The Taliban insurgency is just one of the major problems in Kandahar, the southern Afghan province where U.S. troops are mounting a new mission this summer and fall.
Fueling the insurgency is the fact that Afghans lack everything from clean water and electricity to schools and health clinics.
A crucial part of the upcoming U.S. military operation in Kandahar is how Afghans and their American partners hope to get government working again for the people.
As thousands of American troops fan out across Kandahar this summer, Afghan officials are hoping for just a few hundred bureaucrats to run the government here.
Earlier this week, more than 100 American officials, Afghan government officials and tribal leaders gathered to talk about the upcoming military operation at a conference held in Kandahar.
The discussion shifted from troops to government workers. Currently, some government offices in the province barely have a skeleton staff. Some districts have only a governor and a police chief, said Kandahar Gov. Tooryalai Wesa.
Wesa's modest plan for the next couple of months is to make sure each district has at least an attorney, a prosecutor and a judge, and a financial officer.
Security Main Obstacle To Local Governance
Jelani Popol, a Cabinet minister in Kabul, is in charge of working with local governments. The problem is that there aren't many local officials to work with. "The major obstacle for recruiting the bureaucrats is the security, because they are not sure about the security," Popol says.
There is good reason not to be sure. Just last week, a car bomb killed a district leader in downtown Kandahar. Even low-level government workers such as police are being targeted for assassination by militants.
Popol is trying to sweeten job offers with hardship pay -- extra money to work in dangerous areas. "We will provide additional incentives and allowances for the people to attract more qualified people to this job," he says.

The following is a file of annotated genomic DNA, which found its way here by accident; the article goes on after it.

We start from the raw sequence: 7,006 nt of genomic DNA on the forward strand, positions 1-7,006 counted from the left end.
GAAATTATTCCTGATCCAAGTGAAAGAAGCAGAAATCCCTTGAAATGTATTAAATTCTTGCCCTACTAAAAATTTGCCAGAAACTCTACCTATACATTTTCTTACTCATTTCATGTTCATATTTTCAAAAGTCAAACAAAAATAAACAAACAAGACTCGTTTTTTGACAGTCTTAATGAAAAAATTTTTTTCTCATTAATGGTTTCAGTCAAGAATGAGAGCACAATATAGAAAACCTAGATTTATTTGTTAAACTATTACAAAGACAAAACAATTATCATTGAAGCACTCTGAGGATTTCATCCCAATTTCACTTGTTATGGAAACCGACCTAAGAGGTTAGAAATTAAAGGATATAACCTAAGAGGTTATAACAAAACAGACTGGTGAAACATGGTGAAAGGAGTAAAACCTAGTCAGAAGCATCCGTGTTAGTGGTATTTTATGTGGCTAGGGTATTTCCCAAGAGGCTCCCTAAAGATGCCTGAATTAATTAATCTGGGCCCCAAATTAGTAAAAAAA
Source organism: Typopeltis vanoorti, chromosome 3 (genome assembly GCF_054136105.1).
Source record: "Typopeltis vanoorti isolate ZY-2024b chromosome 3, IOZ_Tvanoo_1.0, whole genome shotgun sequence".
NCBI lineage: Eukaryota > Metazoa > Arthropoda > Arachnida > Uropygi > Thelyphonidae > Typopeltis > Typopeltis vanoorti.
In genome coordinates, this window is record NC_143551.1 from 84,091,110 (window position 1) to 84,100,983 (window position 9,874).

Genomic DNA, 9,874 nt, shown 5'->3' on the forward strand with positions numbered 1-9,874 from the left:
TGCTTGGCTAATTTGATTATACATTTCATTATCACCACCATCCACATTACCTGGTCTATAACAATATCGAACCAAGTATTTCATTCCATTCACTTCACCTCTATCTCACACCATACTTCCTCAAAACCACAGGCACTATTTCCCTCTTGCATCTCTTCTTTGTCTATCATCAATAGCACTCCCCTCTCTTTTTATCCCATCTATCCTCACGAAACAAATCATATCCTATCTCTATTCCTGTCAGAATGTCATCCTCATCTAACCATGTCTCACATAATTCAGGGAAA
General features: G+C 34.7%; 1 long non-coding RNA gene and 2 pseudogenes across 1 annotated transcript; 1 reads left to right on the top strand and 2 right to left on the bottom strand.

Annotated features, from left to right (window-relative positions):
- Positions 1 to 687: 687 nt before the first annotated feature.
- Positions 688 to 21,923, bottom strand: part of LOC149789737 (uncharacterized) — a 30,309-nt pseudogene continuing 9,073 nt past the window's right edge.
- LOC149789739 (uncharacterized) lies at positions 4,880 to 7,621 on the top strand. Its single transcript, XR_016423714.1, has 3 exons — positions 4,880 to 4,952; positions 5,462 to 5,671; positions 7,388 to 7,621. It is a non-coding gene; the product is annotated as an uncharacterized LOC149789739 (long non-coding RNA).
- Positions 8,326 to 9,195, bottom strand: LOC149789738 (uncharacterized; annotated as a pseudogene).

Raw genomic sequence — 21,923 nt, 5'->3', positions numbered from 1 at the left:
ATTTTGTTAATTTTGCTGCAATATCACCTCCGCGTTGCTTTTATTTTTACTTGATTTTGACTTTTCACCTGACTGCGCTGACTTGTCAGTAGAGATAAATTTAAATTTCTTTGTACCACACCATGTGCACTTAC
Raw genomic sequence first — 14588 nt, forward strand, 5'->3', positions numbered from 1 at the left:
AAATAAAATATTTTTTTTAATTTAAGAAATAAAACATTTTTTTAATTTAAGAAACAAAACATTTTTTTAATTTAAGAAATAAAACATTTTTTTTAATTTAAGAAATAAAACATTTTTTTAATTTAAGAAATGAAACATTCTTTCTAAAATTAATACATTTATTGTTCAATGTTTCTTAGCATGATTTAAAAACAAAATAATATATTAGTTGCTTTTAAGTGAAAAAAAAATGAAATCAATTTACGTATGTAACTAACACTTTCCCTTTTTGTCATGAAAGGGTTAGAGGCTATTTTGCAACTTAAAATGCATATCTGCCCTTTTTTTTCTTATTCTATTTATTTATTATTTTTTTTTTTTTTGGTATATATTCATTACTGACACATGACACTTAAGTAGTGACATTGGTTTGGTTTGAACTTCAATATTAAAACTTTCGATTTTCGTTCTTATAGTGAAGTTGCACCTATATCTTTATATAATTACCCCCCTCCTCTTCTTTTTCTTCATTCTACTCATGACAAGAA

Kandahar isn't the only dangerous area in Afghanistan where it's hard to recruit government workers. Just to the west in Helmand province, U.S. Marines are still clearing Taliban areas after a major offensive in February. And Popol is still short nearly half the bureaucrats he needs.
"Things are improving, but still we have to deal with some issues, like restoring the full confidence of the people that the government is staying -- not leaving them again to the Taliban, this kind of thing," Popol says.
Insecurity Fuels Insurgency
The lack of government workers is a significant reason the insurgency is so strong, notes Ambassador Mark Sedwill, the top NATO civilian representative in Afghanistan.
"Can their kids get to school? Is the school open? Can their wife go in the streets without fear? Is a policeman a reassuring presence or not? If they have a dispute with a neighbor, can they get that dispute resolved without paying a bribe? All those issues are the ones that in the end will determine success," he says.
That success can come only from a responsive government, Sedwill says. Local governance is one of the key measures of whether the war is going well.
"That of course will show people that in the end, this isn't endless, that there is a strategy that enables us to hand responsibility to the Afghans, which is what they want, too," he says.
Efforts Also Hindered By Lack Of Money
But there is a chicken-and-egg problem: Good government works only when there is security. But without a working government, it is difficult to provide security. That's because without bureaucrats, there is no public spending and no public works jobs.
So the Taliban quickly moves to fill the void. They pay teenagers to plant roadside bombs and keep tabs on U.S. and Afghan troops.
A lack of government money to pay decent salaries is another problem. International aid organizations are scooping up educated Afghans in Kandahar, offering salaries that far exceed a government paycheck.
Wesa, the Kandahar governor, says he will try to recruit throughout the country, maybe even overseas, in the coming months. Wesa, who was raised in Kandahar, spent nearly two decades as a college professor in Canada.
"My recommendation from the very beginning is to bring former Afghans living overseas, Canada, the United States, Europe, Australia, those [countries] are full of experienced, educated Afghans," Wesa says.
Right now, many of those experienced educated Afghans are not working as district judges or finance officers. They're working as translators for the U.S. Army, making as much as $200,000 a year.